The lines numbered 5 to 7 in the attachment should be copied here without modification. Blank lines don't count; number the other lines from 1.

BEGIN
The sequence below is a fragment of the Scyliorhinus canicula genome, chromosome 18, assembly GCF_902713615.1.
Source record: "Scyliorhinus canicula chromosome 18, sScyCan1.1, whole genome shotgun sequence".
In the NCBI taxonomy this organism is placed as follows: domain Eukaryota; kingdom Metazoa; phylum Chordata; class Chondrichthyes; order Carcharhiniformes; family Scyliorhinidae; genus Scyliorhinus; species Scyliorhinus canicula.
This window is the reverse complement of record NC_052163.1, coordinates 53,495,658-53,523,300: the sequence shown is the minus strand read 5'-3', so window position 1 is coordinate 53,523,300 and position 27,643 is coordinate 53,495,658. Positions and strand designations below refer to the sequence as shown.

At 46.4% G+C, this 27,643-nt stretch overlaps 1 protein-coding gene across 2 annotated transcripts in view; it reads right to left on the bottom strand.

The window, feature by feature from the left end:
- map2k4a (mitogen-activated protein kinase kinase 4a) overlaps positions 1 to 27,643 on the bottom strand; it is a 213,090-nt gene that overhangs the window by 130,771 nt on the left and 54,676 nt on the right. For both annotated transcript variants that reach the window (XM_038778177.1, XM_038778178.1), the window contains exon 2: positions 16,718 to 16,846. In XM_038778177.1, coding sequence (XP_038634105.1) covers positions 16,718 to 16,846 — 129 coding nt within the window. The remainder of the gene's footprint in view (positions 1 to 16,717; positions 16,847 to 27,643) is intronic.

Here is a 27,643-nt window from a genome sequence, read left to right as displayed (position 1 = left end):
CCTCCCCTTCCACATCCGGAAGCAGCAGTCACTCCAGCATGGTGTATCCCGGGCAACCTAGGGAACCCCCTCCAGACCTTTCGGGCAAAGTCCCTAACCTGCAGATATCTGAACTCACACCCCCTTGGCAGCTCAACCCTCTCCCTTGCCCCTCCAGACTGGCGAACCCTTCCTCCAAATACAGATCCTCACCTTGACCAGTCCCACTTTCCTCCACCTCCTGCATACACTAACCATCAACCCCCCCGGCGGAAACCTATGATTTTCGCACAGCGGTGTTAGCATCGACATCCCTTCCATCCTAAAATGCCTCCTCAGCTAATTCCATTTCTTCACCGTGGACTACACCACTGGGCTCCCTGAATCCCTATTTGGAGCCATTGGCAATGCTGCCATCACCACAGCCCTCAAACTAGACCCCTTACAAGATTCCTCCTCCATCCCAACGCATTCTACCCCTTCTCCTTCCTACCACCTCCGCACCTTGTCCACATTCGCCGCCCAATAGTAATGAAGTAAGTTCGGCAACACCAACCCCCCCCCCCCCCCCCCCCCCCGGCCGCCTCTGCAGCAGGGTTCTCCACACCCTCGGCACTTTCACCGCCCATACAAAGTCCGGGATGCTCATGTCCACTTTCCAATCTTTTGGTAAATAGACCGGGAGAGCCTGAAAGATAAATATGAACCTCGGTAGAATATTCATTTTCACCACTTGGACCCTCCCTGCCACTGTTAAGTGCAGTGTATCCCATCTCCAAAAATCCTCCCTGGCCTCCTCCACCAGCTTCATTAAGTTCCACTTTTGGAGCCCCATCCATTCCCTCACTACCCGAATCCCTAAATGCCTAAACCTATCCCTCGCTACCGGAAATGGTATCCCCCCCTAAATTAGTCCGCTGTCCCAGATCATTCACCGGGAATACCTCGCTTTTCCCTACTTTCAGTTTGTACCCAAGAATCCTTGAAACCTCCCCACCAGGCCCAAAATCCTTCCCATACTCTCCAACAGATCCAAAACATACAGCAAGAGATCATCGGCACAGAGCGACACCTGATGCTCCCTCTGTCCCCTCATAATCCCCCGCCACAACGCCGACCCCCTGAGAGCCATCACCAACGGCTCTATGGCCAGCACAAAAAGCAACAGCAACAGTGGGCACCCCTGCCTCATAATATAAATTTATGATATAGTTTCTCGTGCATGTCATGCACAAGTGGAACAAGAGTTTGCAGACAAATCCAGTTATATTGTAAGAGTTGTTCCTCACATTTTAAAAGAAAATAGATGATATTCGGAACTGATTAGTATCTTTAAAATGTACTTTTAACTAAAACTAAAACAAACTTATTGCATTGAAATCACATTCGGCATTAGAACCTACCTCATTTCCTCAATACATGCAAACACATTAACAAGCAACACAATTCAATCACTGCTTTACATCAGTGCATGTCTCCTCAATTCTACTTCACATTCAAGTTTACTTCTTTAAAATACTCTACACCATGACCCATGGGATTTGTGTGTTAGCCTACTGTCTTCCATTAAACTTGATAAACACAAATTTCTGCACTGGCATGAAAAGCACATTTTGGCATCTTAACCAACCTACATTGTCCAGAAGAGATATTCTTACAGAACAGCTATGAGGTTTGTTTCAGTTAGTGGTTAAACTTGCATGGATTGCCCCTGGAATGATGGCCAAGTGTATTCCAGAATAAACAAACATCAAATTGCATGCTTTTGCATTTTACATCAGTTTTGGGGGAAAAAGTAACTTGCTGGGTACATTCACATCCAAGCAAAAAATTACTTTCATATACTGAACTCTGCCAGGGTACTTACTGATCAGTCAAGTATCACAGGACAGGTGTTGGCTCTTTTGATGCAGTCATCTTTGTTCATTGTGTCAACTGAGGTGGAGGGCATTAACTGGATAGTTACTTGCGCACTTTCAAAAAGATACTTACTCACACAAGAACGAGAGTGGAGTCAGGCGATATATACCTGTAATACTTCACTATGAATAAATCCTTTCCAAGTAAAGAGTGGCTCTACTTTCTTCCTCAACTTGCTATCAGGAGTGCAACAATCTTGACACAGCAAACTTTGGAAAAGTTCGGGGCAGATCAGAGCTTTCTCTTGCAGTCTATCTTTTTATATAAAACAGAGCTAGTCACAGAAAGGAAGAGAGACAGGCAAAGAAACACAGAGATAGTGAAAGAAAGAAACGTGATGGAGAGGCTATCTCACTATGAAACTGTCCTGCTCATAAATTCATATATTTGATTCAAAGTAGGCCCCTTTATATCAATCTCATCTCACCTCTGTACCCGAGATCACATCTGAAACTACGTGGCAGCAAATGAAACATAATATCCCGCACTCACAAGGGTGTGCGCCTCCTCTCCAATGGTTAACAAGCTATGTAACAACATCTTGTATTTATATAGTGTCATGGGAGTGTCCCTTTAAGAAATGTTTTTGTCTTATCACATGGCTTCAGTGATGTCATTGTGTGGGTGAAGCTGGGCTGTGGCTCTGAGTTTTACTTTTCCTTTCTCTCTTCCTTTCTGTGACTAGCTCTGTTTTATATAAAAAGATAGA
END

At 46.4% G+C, this 27,643-nt stretch overlaps 1 protein-coding gene across 2 annotated transcripts in view; it reads right to left on the bottom strand.

The window, feature by feature from the left end:
- map2k4a (mitogen-activated protein kinase kinase 4a) overlaps positions 1 to 27,643 on the bottom strand; it is a 213,090-nt gene that overhangs the window by 130,771 nt on the left and 54,676 nt on the right. For both annotated transcript variants that reach the window (XM_038778177.1, XM_038778178.1), the window contains exon 2: positions 16,718 to 16,846. In XM_038778177.1, coding sequence (XP_038634105.1) covers positions 16,718 to 16,846 — 129 coding nt within the window. The remainder of the gene's footprint in view (positions 1 to 16,717; positions 16,847 to 27,643) is intronic.